Species
Clear Selection
Dairy
Beef
Poultry
Swine
Equine
Challenges
Clear Selection
Animal Performance Production
Antibiotic Free Production
Broiler Carcass Quality
Digital Dermatitis
Heat Stress
Inflammation
Lameness
Reproduction
Transition Cow Management
Value
Water Quality
This website uses cookies to provide necessary site functionality and to improve your online experience. By using this site, you agree to the Privacy Policy.
X
< Return to Articles
4 minute read

Performance Trace Minerals Reduce Risk of Digital Dermatitis in Heifers, Improve Dairy Performance

Dairy heifer close up.
Dr. Arturo Gomez, DVM

Global RNS Species Leader – Dairy
Zinpro Corporation

Digital dermatitis, also referred to as “hairy heel warts,” produces painful lesions that can lead to lameness in cows, ultimately leading to decreased milk production and lowered cow reproduction performance.

A key to reducing digital dermatitis in lactating herds is to focus on the source which, often, is the heifers. Controlling digital dermatitis is one of the biggest challenges in raising replacement heifers. Digital dermatitis is often seen in heifers most commonly starting during puberty.

Controlling and preventing digital dermatitis in heifers is essential because once the disease is introduced to the herd, it spreads rapidly, and prevalence often shows a high percentage. Heifers that develop digital dermatitis in the growing phase are often given a “life sentence” due to the nature of the hoof disease and the difficulty of treating chronic lesions once they are established in the cows.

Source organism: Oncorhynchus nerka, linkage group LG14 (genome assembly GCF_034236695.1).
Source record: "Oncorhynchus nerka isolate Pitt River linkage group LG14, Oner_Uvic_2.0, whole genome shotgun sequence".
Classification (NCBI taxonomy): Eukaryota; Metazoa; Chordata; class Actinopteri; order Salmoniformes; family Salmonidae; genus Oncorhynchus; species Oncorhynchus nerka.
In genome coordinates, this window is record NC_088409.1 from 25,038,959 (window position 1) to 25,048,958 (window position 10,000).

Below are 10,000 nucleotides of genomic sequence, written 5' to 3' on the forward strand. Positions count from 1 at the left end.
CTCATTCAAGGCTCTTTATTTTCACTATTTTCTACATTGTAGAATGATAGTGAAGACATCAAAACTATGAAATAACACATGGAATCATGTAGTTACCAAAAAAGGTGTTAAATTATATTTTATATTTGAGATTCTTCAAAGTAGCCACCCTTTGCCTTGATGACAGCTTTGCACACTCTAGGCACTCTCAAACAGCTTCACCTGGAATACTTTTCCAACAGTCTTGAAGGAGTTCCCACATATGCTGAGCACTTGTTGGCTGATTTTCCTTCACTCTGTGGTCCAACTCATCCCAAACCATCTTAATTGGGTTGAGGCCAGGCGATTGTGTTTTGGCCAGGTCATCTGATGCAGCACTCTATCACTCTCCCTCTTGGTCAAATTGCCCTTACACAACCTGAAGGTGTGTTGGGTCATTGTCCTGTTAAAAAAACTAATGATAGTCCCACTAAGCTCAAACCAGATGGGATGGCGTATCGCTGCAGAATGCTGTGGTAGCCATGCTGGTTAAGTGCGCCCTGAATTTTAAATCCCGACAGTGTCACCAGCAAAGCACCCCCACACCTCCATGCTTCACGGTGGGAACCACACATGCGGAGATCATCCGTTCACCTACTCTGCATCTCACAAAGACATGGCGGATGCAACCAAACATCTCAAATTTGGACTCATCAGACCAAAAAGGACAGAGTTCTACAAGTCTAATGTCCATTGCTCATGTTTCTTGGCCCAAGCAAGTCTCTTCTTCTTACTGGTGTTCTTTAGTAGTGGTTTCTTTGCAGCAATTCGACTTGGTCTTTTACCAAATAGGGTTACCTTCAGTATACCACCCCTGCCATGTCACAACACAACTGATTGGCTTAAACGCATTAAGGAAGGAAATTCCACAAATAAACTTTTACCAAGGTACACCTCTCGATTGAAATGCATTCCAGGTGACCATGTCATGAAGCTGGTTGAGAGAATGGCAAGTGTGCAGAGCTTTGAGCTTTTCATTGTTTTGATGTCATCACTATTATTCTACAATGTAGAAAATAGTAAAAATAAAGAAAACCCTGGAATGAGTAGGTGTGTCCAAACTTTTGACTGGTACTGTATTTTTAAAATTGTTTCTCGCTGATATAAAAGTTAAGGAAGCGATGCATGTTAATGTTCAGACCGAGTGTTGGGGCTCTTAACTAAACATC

Trace minerals are essential for developing a strong immune system and reproductive tract, maintaining skin and claw integrity and boosting the cow’s ability to perform and resist diseases like digital dermatitis. When Availa®Plus is fed in conjunction with a specific digital dermatitis formula as part of a dairy heifer nutrition plan, trace mineral research has shown that Availa-Plus can help decrease the incidence of digital dermatitis and improve overall heifer wellness and performance.

Trace Minerals Minimize Effects of Digital Dermatitis

Feeding performance trace minerals as a part of dairy cow nutrition can decrease the prevalence of digital dermatitis and, ultimately, positively influence milk production and cow reproduction performance. Research shows that heifers fed performance trace minerals starting at six months pre-calving had improved milk production and cow reproduction performance compared to those that were fed inorganic trace minerals.

Heifers that had one or more incidences of digital dermatitis between breeding and calving had a 45.6 and 67 percent chance, respectively, of developing digital dermatitis during first lactation. Heifers that had no incidences of digital dermatitis had just a 13.7 percent chance. 

Trace Minerals Enhance Cow Reproduction in Heifers with Digital Dermatitis

There is a strong correlation between digital dermatitis and cow reproduction performance. Heifers with multiple incidences of digital dermatitis saw a first-service conception rate during the first lactation of just 29 percent while heifers that had no incidences of digital dermatitis had a 42 percent first-service conception rate in their first lactation. Cows with multiple incidences of digital dermatitis also had more days open, 157, compared to 132 for those that had no DD events.